Timebanks are much the same as LETS in that credits of one form or another are exchanged. When you help Mary with her car for an hour, you bank one hour of time. When Jake calls around to your noisy neighbour with a baseball bat and sorts him out, as agreed, he banks one of your hours. The critical difference with Timebanks is that everyone’s time (and therefore life, as what is life but time?) is valued equally, with the person who helps you get your garden into shape earning as much for their time as you do when you provide them with your plumbing or web development skills.
So how are these any different to ‘normal’ money? They’re not different enough to be seen as a long-term solution, and whilst they still perpetuate the old story, albeit in a healthier way, they do provide communities with extra resilience against shocks to the national currency, though this is marginal unless they have fully localised their material economy along with the currency. They also allow their members to get things done while reducing their dependency on banks, loans and the fundamentally corrupt money creation process that goes along with both – that can only be a good thing. Their role as a stepping stone to a new way of living, a new type of economy, is crucial. But local currencies ought not to be our holy grail.
Other skillsharing schemes
Swapaskill(.com)(86) and LocalSkillSwap(.com)(87) are straightforward barter schemes, with no credits or pounds being registered or accounted for. On their websites you simply post what skills you are willing to share with others and what skills you would like in return. In terms of my POP model for labour and skills in a moneyless economy, this is somewhere between Freeconomy and local currencies – they’re not unconditional, but they feel much more informal and value everyone’s time and skills equally.
The reason I described the menu of moneyless options early in chapter two is because the moment you mention the concept of moneyless living, different things spring to mind for different people. Some, like resource-based economists such as Peter Joseph and Jacques Fresco, envisage a technotopia where machines do almost all the work within the context of a world that has consciously evolved beyond the concepts of debt and credit, concepts which money represents in physical form. Others, like Derrick Jensen,(88) believe that the only sustainable way of living is one where the level of technology used is close to that of the palaeolithic era. The case Jensen presents in both volumes of Endgame is refreshingly rooted in reality and a place of deep ecological understanding, and it stands in stark contrast to the fantasies held by a people who want it all: an abundant, alive, healthy planet, and at the same time all the gadgetry that can only come at its expense.
Regardless of which side of the moneyless fence you fall down on, there is absolutely no reason not to learn the basics of survival – eating, drinking and staying warm. All of these can often rely on you understanding the art of making fire: food will often need to be cooked to make it edible, water may need to be boiled to purify it in a polluted environment, and in cold wet climes fire may be essential to avoid freezing and to stay dry.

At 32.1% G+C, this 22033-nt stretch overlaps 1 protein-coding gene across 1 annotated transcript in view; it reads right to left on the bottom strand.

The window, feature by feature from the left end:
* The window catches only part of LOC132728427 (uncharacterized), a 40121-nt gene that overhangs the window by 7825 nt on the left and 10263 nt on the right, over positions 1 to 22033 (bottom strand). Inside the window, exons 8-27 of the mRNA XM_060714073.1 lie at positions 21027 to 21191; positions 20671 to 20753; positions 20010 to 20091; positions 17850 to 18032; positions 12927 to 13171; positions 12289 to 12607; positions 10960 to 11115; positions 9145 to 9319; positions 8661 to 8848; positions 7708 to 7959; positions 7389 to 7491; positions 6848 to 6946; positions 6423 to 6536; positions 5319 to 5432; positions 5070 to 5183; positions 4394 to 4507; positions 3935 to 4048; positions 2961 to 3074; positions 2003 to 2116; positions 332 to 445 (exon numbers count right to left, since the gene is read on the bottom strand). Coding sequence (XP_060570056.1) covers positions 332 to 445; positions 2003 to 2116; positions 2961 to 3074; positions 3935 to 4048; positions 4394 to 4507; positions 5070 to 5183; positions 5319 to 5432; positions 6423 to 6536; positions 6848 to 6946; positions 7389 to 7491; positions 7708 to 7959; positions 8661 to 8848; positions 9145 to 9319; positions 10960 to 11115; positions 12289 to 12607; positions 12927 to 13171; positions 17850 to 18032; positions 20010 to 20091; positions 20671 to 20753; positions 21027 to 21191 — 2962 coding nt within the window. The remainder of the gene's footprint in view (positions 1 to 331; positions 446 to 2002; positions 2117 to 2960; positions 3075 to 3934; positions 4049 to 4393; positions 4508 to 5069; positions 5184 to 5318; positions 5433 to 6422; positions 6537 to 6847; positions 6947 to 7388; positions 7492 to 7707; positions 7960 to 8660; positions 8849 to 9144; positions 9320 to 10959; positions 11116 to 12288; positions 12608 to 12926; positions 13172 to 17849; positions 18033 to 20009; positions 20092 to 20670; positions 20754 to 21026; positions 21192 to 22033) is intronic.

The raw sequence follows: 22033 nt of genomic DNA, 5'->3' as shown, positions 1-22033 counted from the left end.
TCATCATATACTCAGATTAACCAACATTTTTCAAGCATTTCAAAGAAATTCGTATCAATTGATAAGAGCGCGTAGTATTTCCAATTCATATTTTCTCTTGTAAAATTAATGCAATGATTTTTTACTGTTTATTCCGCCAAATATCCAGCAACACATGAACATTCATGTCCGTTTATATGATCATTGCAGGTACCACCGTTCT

Depending on your personal reasons for wanting to live moneylessly and your unique situation, the ways in which you could go about making fire can vary widely. In my POP model for personal economy that I outlined in chapter three, I declared that my own reasons for living moneylessly stems from my desire to reconnect with Nature and Her people and places. Holding such a philosophy means that, on my POP model for fire-starting, the simple bow drill comes out on top.
Others amongst you will want to live moneylessly so that you don’t ever have to burden yourselves with the wage economy, and all that goes with that, ever again. If this is the case, using discarded lighters may be top of your POP model. I find them regularly on pavements outside pubs on a Sunday morning.
However, there are many good reasons for you to resist the use of lighters, even ones that are destined for landfill before their time, and other mass produced forms of fire-lighting equipment. And there are many good reasons to use a bow drill.
First, it’s not reliant on an industrialised system that is killing the planet, and that is something that is important to me. I find cognitive dissonance difficult to deal with, and speaking out about the personal, social and ecological consequences of industrialisation (and the concepts on which it relies) whilst simultaneously benefiting from it causes me quite a lot of cognitive dissonance. Convenience is uncomfortable.
Second, it ensures that I have to stay alert about where I am, what the meteorological conditions are, what plants are around me and what time of day it is. The emotional, physical, mental and spiritual benefits of this are substantial and grossly underestimated. If it’s a wet day, I need to collect some tinder and kindling early in the morning, keep it close to my body as I move around all day, so that by the evening I have enough dry material to get a fire started. Such low levels of technology keep me present in the moment, and deeply aware of my surroundings. In comparison, the lighter is much less beneficial for the overall wellbeing of both the egocentric and holistic self. Convenience makes us feel less alive.